Had I known that what I’d be assigned was to help with the website, I would’ve probably walked out that night. Just kidding, not really. I hated working on websites. In my previous roles, it required knowledge of HTML, CSS, and sometimes Javascript – none of which are my forte. The stress from my HTML history nearly made me exit, but as I looked at TCIFF’s then-current website, I understood some of what they were facing in criticism and what made them appear to be more of an underdog to others.

A website is like an organization’s base of operations in the digital age. It’s a reflection of the quality provided by the organization and an example of the experience customers or patrons can expect. If the website lacks clear organization or intentional design, it may result in a loss of credibility. I believe this was partly why the TCIFF found itself in a standoff with the Alliance. The website was a poor reflection of the festival’s time-proven experience.

The Co-Founder and Executive Director of the festival, Joe Garafalo, is basically a one-man show with great support from his wife, Eva. Joe is not a web designer. He’s a screenwriter, a producer, a director, and above all else an incredibly driven man dedicated to film and providing education and opportunities to filmmakers on the Treasure Coast and abroad.

Joe built the website, and over the years modified elements of it without the experience and skill necessary to keep it consistent across pages. Though he is not a web designer, he did put together a website and keep it going for 15 years, therefore I was emboldened to put on my designer goggles and dive right in to the deep end…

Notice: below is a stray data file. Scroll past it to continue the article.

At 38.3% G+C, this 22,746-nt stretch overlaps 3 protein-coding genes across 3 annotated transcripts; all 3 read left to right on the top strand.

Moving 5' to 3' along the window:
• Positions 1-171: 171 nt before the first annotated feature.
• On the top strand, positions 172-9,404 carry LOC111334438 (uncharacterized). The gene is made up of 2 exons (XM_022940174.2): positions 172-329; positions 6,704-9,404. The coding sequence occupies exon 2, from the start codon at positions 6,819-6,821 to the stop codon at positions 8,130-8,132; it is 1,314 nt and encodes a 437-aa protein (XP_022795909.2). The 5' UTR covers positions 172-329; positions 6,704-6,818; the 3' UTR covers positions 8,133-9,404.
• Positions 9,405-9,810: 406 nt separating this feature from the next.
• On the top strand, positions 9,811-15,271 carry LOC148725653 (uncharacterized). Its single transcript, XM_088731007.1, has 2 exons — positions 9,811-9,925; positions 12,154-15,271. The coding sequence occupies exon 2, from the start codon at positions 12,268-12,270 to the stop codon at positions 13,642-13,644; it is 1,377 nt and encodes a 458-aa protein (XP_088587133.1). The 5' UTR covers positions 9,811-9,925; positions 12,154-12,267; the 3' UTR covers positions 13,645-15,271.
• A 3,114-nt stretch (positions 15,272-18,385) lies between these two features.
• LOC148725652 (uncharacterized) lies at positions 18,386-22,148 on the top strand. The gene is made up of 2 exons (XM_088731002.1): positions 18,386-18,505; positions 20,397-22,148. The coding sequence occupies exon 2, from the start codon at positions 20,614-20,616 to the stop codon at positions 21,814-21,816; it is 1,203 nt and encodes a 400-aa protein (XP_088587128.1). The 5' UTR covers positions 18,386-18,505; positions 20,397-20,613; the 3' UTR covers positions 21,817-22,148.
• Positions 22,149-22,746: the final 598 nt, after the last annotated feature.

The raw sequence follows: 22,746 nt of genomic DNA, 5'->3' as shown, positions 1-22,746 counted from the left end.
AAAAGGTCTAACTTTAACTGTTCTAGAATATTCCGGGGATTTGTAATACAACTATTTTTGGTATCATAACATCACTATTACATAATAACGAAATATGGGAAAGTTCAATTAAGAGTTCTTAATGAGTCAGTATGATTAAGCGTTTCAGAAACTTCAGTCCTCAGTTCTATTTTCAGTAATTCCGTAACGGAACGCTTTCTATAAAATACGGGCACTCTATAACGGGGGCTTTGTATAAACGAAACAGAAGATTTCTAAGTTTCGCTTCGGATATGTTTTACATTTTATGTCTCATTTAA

WIX – Who Knew?!

TCIFF’s website homepage transformation.

Once I finally dove in, wow! The TCIFF website is built on Ascend by Wix and I must say it was such an incredible experience working on it. I’m even considering moving to it from WordPress for my self. It has so many great features for customization that are super easy to use without any coding knowledge.

Initially, I was going to just clean up the website – ya know, throw in some guides, line things up, etc. Once I started working on it though, I realized that there was no way to just clean it up. There were like 15 different typefaces, 8 font colors, and all sorts of point sizes in use across the site. Not to forget random graphic styles/effects applied to fonts and photos, random white space that scrolled for multiple screens, no SEO incorporation, and a lack of graphic hierarchy.

It was a chaotic website. Cleaning it up meant overhauling it. It wasn’t my intention to make a new website, rather I worked with what was there, applied grids, refined the color/type palette, and removed extraneous animations/effects/graphic styles. In the end, it was basically a whole new site.

It was the hero image that ultimately changed the entire feel of the website. I found a video on a website called Pexels that I fell in love with. The video featured a filmmaker of minority comically directing a flamingo prop towards action. It was a perfect summary of fun, uniqueness, and opportunity for minorities to shine.

Once Joe and Eva agreed to my selection, things started to change. Our base of operations was now an easy to navigate resource for the festival and a safe-feeling environment for patrons to buy their tickets. It was time to move on to promotion.

Video by KoolShooters on Pexels.

To Be Continued in Part 2…

1 Comment

  1. […] leading up to the event and for only three days of it. Read about the start of this journey in Part 1 and Part 2. I missed the two busiest, most exciting days of the festival to be with my family in […]